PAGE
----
However, if the purpose of this kind of exercise is to assess and improve the effectiveness of an Enterprise Architecture program, then I think it's more useful to think of these models as Excellence models rather than Readiness or Maturity models, and to take inspiration not just from the SEI CMMI but also from excellence models such as Baldrige and EFQM.
There are two important points about these excellence models. Firstly, they don't only look at the capabilities but also at the outcomes produced by these capabilities. And secondly, they provide a systematic framework for developing a customized capability model for a particular enterprise. We shouldn't expect people to invest in specific EA capabilities just because some EA guru thinks it's a good idea, or just because lots of other organizations have adopted this as a "best practice", but ultimately because this capability can be demonstrated to produce the desired effects in this particular enterprise. Whereas an immature organization may have to take some of this kind of thing on trust, a mature organization should be striving for EA excellence, which means that every EA activity is tied to results.
Incidentally, when I have talked to people about Adoption and Excellence models in the context of SOA (in my work with the CBDI Forum), I have perceived a little resistance to the word "excellence". Some people seem to interpret it as meaning quality for its own sake. But in Baldrige and EFQM, excellence means value-for-money, doing exactly those things that contribute to the short-term and longer-term goals of the enterprise and its customers. So perhaps we could call it a Cost-Effectiveness model instead.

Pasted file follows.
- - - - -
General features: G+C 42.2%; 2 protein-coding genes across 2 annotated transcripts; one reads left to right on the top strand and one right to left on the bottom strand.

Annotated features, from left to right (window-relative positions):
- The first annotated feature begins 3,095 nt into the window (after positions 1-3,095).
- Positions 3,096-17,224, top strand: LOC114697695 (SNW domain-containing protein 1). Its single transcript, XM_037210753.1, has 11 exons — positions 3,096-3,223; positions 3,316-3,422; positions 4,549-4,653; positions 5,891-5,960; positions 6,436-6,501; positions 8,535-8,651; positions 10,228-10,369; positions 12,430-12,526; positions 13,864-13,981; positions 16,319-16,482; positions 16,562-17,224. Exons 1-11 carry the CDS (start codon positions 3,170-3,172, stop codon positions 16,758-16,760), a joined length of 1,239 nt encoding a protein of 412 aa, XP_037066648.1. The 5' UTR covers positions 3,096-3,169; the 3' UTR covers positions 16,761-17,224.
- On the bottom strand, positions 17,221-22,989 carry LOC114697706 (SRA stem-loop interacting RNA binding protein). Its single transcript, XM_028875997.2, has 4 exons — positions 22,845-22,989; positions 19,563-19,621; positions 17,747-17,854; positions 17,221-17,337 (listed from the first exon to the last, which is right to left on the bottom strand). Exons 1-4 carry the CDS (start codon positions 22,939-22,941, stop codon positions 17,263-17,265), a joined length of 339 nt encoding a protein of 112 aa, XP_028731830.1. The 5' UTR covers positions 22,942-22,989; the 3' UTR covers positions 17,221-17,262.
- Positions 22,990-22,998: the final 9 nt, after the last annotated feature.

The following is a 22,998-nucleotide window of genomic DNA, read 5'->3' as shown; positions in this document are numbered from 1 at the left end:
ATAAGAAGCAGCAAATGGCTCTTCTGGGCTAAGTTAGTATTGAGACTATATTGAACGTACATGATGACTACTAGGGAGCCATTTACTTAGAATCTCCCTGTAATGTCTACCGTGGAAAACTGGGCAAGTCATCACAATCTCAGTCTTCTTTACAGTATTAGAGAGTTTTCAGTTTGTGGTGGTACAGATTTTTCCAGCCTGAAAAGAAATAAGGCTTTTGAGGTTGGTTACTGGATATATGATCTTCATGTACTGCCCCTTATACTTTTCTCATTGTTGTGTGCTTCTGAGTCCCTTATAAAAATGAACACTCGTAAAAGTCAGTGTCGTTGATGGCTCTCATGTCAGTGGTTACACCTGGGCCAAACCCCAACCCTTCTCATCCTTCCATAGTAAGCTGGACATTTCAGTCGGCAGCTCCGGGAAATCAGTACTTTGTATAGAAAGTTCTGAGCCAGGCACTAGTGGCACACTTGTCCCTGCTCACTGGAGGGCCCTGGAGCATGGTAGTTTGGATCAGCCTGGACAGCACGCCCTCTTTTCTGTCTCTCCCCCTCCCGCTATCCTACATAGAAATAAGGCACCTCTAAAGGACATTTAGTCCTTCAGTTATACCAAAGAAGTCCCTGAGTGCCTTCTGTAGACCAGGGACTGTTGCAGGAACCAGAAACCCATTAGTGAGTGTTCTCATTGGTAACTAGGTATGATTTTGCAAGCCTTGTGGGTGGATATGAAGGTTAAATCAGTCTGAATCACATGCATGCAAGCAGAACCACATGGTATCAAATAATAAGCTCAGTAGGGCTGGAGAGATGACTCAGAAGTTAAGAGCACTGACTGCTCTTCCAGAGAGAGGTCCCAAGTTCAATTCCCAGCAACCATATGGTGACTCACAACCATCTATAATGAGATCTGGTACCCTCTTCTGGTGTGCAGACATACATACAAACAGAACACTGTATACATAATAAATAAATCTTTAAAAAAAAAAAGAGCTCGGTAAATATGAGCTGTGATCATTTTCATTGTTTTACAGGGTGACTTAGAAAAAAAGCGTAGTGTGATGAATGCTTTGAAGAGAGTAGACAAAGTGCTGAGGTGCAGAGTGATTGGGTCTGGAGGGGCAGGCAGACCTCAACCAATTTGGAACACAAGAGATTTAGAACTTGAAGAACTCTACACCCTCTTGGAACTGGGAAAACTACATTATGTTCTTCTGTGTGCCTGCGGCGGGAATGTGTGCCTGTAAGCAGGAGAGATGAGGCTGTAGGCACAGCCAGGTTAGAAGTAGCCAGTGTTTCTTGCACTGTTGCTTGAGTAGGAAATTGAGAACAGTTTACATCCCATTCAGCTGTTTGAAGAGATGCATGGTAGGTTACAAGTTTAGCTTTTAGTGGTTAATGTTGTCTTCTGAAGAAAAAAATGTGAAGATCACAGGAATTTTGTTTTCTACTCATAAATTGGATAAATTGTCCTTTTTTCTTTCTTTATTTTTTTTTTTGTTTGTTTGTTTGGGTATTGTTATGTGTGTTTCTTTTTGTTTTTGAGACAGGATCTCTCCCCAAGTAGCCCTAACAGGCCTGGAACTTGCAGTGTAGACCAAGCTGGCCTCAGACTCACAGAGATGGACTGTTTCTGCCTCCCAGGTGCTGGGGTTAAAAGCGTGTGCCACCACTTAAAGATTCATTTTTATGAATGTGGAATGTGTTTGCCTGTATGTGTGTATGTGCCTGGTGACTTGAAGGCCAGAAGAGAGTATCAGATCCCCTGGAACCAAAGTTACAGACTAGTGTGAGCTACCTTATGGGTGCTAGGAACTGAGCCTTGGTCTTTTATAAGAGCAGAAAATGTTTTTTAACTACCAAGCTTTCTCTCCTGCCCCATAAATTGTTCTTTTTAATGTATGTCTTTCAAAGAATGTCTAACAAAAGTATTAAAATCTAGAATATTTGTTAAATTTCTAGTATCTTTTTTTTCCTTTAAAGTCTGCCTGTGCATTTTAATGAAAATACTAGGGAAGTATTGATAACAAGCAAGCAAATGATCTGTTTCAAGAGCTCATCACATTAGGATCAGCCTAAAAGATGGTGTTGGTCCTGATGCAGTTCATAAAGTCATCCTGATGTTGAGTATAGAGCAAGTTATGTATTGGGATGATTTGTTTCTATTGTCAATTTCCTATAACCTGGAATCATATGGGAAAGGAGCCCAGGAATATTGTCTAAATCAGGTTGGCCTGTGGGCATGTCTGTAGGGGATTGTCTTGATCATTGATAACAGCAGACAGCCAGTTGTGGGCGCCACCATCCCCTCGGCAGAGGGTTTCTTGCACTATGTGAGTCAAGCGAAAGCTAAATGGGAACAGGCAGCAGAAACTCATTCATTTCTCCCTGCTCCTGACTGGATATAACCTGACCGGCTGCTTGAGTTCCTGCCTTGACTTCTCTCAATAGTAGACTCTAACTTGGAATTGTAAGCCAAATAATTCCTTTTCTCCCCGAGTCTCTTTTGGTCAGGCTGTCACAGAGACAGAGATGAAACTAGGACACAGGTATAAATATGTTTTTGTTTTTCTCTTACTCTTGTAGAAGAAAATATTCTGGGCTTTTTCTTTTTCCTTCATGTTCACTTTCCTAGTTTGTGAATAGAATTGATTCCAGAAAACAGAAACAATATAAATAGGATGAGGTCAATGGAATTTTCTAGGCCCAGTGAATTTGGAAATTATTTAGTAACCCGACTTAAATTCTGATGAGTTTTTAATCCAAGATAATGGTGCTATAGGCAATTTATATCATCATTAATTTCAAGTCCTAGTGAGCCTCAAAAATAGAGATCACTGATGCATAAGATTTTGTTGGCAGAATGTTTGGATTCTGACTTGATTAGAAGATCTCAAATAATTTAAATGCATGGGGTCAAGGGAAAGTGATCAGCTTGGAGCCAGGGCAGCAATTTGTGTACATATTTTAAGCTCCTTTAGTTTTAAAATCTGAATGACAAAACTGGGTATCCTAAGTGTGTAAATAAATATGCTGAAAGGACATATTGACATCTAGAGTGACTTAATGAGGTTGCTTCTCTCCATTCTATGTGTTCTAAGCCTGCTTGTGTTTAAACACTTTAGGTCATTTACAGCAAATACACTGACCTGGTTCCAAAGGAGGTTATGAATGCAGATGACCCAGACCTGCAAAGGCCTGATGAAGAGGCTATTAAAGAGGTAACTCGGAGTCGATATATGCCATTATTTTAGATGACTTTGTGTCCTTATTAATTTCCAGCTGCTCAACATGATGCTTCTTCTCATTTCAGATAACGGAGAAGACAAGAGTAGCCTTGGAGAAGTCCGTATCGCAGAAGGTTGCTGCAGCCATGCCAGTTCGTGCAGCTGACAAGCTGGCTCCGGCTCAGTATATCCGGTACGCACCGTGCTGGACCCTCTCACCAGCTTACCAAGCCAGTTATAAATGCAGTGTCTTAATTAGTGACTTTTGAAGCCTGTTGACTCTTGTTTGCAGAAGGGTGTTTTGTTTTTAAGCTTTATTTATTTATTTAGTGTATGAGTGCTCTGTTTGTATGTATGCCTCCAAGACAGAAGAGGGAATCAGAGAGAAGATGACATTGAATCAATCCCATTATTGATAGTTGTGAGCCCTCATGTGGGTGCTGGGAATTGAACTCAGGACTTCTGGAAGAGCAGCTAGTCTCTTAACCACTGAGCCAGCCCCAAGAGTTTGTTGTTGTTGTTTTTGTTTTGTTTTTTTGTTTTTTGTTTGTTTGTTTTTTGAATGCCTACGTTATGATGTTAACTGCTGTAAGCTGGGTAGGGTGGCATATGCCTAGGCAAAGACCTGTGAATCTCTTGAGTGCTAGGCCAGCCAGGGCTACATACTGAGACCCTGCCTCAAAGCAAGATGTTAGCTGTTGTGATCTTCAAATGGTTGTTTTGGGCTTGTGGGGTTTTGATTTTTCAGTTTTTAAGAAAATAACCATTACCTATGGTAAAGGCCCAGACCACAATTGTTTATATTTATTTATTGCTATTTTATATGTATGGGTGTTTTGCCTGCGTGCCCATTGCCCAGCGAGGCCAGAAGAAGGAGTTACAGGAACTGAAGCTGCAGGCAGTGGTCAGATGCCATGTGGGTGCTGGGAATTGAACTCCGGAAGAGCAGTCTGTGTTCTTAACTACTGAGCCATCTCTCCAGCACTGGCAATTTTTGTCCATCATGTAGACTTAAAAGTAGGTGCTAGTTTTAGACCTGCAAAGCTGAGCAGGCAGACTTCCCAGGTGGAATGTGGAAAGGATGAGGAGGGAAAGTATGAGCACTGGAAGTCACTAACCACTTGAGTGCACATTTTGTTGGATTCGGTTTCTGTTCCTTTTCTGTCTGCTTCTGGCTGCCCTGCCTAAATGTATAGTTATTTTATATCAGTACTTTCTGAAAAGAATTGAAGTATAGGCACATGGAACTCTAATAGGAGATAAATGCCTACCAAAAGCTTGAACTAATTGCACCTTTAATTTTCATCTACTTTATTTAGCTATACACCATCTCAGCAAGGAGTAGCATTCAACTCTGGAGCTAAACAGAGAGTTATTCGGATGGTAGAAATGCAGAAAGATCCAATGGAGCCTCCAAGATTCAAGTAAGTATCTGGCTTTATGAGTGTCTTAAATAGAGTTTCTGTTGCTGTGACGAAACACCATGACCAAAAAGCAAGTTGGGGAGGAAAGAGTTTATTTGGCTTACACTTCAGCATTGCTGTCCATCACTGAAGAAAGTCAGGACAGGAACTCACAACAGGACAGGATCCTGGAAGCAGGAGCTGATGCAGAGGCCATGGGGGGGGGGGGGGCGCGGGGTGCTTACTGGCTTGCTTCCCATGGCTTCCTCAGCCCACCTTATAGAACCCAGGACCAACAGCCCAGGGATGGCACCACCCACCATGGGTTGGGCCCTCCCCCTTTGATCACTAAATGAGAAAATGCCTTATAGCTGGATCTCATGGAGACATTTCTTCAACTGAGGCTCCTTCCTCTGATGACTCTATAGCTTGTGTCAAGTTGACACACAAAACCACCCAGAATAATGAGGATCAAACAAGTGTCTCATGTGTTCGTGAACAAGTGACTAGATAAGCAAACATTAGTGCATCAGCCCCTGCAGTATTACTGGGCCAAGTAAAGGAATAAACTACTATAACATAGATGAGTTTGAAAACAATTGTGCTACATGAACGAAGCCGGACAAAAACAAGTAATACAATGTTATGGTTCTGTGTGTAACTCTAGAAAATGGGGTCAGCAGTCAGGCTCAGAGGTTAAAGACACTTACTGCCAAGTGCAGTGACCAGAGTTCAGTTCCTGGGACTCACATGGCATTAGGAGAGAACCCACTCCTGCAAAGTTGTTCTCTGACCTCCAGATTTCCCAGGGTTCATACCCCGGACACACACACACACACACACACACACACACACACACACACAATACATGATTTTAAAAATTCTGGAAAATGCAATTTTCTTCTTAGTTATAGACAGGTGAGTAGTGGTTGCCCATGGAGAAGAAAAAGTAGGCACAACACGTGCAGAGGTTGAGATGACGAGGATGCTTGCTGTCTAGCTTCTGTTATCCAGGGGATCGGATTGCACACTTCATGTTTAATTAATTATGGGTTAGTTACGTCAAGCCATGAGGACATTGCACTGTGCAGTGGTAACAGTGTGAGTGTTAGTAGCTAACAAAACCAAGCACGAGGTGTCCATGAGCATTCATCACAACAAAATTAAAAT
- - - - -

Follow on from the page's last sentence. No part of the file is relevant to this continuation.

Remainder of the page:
So I think any EA assessment should include three vital questions. What does EA cost - not just the architects' own time but also the time of developers, users and other stakeholders in participating in EA activities and complying with EA edicts? Secondly, what added-value is EA producing for the enterprise? And thirdly, what is EA doing to monitor and control the answers to these questions?
To get good answers to these questions, we clearly shouldn't just ask the architects; interviews should involve developers, users and other stakeholders: thus we end up with a 360-degree assessment.
Update: I created the following table, partly in response to the discussion below this post.
|Focused on Problems||Focused on Capabilities||Focused on the Outcomes produced by the Capabilities|
|Adhoc development of EA capabilities based on the available resources||Investing in EA capabilities based on generalized “best practice”||Investing in EA capabilities that can be demonstrated to produce the desired effects in this particular enterprise|
|Architecture for its own sake||Quality for its own sake||Cost-effectiveness, Value for money|
|“One day you'll get back your investment in us, just wait and see.”||“Here's the evidence that you are now getting back your investment in us.”||“Here's the evidence we have focused all EA activity to maximize cost-effectiveness."|
Updated 20 March 2017